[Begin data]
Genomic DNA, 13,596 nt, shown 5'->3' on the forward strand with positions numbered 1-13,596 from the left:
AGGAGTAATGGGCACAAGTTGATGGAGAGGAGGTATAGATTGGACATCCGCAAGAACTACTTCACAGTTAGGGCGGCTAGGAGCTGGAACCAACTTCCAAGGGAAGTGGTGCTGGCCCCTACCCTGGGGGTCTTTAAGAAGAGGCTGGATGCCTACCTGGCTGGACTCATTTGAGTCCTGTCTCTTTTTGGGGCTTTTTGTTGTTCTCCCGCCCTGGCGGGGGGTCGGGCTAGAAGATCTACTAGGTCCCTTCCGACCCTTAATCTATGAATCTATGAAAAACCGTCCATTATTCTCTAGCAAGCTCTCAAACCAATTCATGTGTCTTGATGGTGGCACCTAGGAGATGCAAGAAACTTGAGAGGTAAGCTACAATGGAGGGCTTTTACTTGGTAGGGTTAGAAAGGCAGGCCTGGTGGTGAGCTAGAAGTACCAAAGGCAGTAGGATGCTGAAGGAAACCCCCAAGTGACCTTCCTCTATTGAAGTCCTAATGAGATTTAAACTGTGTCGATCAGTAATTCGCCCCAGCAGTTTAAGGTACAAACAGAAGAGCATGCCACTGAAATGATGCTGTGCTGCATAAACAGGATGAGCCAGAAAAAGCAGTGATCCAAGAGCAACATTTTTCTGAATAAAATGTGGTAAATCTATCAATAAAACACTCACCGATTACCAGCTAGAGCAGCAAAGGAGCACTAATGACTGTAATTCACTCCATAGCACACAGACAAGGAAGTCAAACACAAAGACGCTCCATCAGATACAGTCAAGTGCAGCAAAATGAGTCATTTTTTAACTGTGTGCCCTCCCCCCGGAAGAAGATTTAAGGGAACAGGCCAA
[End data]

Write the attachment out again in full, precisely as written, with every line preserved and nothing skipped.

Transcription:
Genomic DNA, 13,596 nt, shown 5'->3' on the forward strand with positions numbered 1-13,596 from the left:
AGGAGTAATGGGCACAAGTTGATGGAGAGGAGGTATAGATTGGACATCCGCAAGAACTACTTCACAGTTAGGGCGGCTAGGAGCTGGAACCAACTTCCAAGGGAAGTGGTGCTGGCCCCTACCCTGGGGGTCTTTAAGAAGAGGCTGGATGCCTACCTGGCTGGACTCATTTGAGTCCTGTCTCTTTTTGGGGCTTTTTGTTGTTCTCCCGCCCTGGCGGGGGGTCGGGCTAGAAGATCTACTAGGTCCCTTCCGACCCTTAATCTATGAATCTATGAAAAACCGTCCATTATTCTCTAGCAAGCTCTCAAACCAATTCATGTGTCTTGATGGTGGCACCTAGGAGATGCAAGAAACTTGAGAGGTAAGCTACAATGGAGGGCTTTTACTTGGTAGGGTTAGAAAGGCAGGCCTGGTGGTGAGCTAGAAGTACCAAAGGCAGTAGGATGCTGAAGGAAACCCCCAAGTGACCTTCCTCTATTGAAGTCCTAATGAGATTTAAACTGTGTCGATCAGTAATTCGCCCCAGCAGTTTAAGGTACAAACAGAAGAGCATGCCACTGAAATGATGCTGTGCTGCATAAACAGGATGAGCCAGAAAAAGCAGTGATCCAAGAGCAACATTTTTCTGAATAAAATGTGGTAAATCTATCAATAAAACACTCACCGATTACCAGCTAGAGCAGCAAAGGAGCACTAATGACTGTAATTCACTCCATAGCACACAGACAAGGAAGTCAAACACAAAGACGCTCCATCAGATACAGTCAAGTGCAGCAAAATGAGTCATTTTTTAACTGTGTGCCCTCCCCCCGGAAGAAGATTTAAGGGAACAGGCCAA